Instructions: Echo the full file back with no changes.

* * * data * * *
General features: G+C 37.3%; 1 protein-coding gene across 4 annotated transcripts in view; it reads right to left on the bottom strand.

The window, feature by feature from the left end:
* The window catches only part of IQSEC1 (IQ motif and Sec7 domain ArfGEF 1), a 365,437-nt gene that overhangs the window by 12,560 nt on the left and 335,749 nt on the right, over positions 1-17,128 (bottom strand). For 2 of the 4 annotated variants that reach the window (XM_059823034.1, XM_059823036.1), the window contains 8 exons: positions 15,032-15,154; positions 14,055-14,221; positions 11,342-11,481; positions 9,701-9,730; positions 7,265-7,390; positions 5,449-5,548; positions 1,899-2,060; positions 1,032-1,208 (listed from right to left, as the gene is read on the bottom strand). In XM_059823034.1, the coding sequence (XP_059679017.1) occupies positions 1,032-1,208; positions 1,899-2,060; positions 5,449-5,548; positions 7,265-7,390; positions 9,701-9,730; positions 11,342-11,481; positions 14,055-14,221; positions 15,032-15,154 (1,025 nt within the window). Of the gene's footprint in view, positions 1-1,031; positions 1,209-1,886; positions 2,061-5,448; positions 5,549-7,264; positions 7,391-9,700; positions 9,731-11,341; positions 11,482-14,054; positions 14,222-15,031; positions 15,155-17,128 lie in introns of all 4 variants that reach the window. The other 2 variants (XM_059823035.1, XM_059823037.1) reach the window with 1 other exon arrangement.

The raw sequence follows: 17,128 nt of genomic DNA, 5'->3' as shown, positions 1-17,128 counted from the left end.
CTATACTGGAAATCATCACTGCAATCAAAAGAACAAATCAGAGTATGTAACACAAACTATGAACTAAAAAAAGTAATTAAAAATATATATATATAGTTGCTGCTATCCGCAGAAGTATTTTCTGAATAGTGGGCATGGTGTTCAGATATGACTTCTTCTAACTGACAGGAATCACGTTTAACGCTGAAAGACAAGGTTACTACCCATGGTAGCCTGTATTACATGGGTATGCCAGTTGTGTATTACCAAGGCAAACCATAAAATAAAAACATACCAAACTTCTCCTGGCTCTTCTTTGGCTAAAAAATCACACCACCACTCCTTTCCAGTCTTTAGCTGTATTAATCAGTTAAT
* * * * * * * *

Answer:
General features: G+C 37.3%; 1 protein-coding gene across 4 annotated transcripts in view; it reads right to left on the bottom strand.

The window, feature by feature from the left end:
* The window catches only part of IQSEC1 (IQ motif and Sec7 domain ArfGEF 1), a 365,437-nt gene that overhangs the window by 12,560 nt on the left and 335,749 nt on the right, over positions 1-17,128 (bottom strand). For 2 of the 4 annotated variants that reach the window (XM_059823034.1, XM_059823036.1), the window contains 8 exons: positions 15,032-15,154; positions 14,055-14,221; positions 11,342-11,481; positions 9,701-9,730; positions 7,265-7,390; positions 5,449-5,548; positions 1,899-2,060; positions 1,032-1,208 (listed from right to left, as the gene is read on the bottom strand). In XM_059823034.1, the coding sequence (XP_059679017.1) occupies positions 1,032-1,208; positions 1,899-2,060; positions 5,449-5,548; positions 7,265-7,390; positions 9,701-9,730; positions 11,342-11,481; positions 14,055-14,221; positions 15,032-15,154 (1,025 nt within the window). Of the gene's footprint in view, positions 1-1,031; positions 1,209-1,886; positions 2,061-5,448; positions 5,549-7,264; positions 7,391-9,700; positions 9,731-11,341; positions 11,482-14,054; positions 14,222-15,031; positions 15,155-17,128 lie in introns of all 4 variants that reach the window. The other 2 variants (XM_059823035.1, XM_059823037.1) reach the window with 1 other exon arrangement.

The raw sequence follows: 17,128 nt of genomic DNA, 5'->3' as shown, positions 1-17,128 counted from the left end.
CTATACTGGAAATCATCACTGCAATCAAAAGAACAAATCAGAGTATGTAACACAAACTATGAACTAAAAAAAGTAATTAAAAATATATATATATAGTTGCTGCTATCCGCAGAAGTATTTTCTGAATAGTGGGCATGGTGTTCAGATATGACTTCTTCTAACTGACAGGAATCACGTTTAACGCTGAAAGACAAGGTTACTACCCATGGTAGCCTGTATTACATGGGTATGCCAGTTGTGTATTACCAAGGCAAACCATAAAATAAAAACATACCAAACTTCTCCTGGCTCTTCTTTGGCTAAAAAATCACACCACCACTCCTTTCCAGTCTTTAGCTGTATTAATCAGTTAAT